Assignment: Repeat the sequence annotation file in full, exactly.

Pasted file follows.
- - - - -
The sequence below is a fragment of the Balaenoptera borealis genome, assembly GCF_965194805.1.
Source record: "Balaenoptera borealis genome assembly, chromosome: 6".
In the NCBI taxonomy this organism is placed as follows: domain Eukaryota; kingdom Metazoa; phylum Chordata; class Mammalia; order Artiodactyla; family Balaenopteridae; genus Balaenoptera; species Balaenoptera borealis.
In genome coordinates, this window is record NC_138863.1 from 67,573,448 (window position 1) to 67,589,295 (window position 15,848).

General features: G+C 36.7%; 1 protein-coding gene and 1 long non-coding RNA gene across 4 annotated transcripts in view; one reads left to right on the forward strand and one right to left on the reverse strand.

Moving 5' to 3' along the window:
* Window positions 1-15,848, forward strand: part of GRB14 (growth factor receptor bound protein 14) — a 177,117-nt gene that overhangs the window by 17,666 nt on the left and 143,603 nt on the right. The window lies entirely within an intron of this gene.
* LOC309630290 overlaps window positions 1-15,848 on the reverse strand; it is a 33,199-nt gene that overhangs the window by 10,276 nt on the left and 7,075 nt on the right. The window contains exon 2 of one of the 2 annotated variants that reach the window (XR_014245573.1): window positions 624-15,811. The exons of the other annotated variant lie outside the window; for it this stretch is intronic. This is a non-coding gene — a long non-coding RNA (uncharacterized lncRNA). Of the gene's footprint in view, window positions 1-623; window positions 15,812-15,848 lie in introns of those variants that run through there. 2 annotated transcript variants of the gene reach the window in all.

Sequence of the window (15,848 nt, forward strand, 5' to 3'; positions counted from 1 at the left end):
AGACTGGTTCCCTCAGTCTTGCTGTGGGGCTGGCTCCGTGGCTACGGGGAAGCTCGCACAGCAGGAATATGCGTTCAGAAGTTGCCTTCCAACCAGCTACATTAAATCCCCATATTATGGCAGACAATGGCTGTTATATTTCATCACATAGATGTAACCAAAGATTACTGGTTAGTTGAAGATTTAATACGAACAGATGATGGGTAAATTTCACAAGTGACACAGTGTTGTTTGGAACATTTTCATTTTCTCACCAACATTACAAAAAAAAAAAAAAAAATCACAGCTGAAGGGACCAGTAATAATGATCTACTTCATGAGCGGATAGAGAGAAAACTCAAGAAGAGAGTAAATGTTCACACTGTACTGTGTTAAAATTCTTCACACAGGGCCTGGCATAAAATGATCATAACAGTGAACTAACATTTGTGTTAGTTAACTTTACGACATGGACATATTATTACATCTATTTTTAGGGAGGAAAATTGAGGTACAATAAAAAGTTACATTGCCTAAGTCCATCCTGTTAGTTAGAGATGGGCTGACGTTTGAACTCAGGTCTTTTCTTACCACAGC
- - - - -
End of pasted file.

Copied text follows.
The sequence below is a fragment of the Balaenoptera borealis genome, assembly GCF_965194805.1.
Source record: "Balaenoptera borealis genome assembly, chromosome: 6".
In the NCBI taxonomy this organism is placed as follows: domain Eukaryota; kingdom Metazoa; phylum Chordata; class Mammalia; order Artiodactyla; family Balaenopteridae; genus Balaenoptera; species Balaenoptera borealis.
In genome coordinates, this window is record NC_138863.1 from 67,573,448 (window position 1) to 67,589,295 (window position 15,848).

General features: G+C 36.7%; 1 protein-coding gene and 1 long non-coding RNA gene across 4 annotated transcripts in view; one reads left to right on the forward strand and one right to left on the reverse strand.

Moving 5' to 3' along the window:
* Window positions 1-15,848, forward strand: part of GRB14 (growth factor receptor bound protein 14) — a 177,117-nt gene that overhangs the window by 17,666 nt on the left and 143,603 nt on the right. The window lies entirely within an intron of this gene.
* LOC309630290 overlaps window positions 1-15,848 on the reverse strand; it is a 33,199-nt gene that overhangs the window by 10,276 nt on the left and 7,075 nt on the right. The window contains exon 2 of one of the 2 annotated variants that reach the window (XR_014245573.1): window positions 624-15,811. The exons of the other annotated variant lie outside the window; for it this stretch is intronic. This is a non-coding gene — a long non-coding RNA (uncharacterized lncRNA). Of the gene's footprint in view, window positions 1-623; window positions 15,812-15,848 lie in introns of those variants that run through there. 2 annotated transcript variants of the gene reach the window in all.

Sequence of the window (15,848 nt, forward strand, 5' to 3'; positions counted from 1 at the left end):
AGACTGGTTCCCTCAGTCTTGCTGTGGGGCTGGCTCCGTGGCTACGGGGAAGCTCGCACAGCAGGAATATGCGTTCAGAAGTTGCCTTCCAACCAGCTACATTAAATCCCCATATTATGGCAGACAATGGCTGTTATATTTCATCACATAGATGTAACCAAAGATTACTGGTTAGTTGAAGATTTAATACGAACAGATGATGGGTAAATTTCACAAGTGACACAGTGTTGTTTGGAACATTTTCATTTTCTCACCAACATTACAAAAAAAAAAAAAAAAATCACAGCTGAAGGGACCAGTAATAATGATCTACTTCATGAGCGGATAGAGAGAAAACTCAAGAAGAGAGTAAATGTTCACACTGTACTGTGTTAAAATTCTTCACACAGGGCCTGGCATAAAATGATCATAACAGTGAACTAACATTTGTGTTAGTTAACTTTACGACATGGACATATTATTACATCTATTTTTAGGGAGGAAAATTGAGGTACAATAAAAAGTTACATTGCCTAAGTCCATCCTGTTAGTTAGAGATGGGCTGACGTTTGAACTCAGGTCTTTTCTTACCACAGC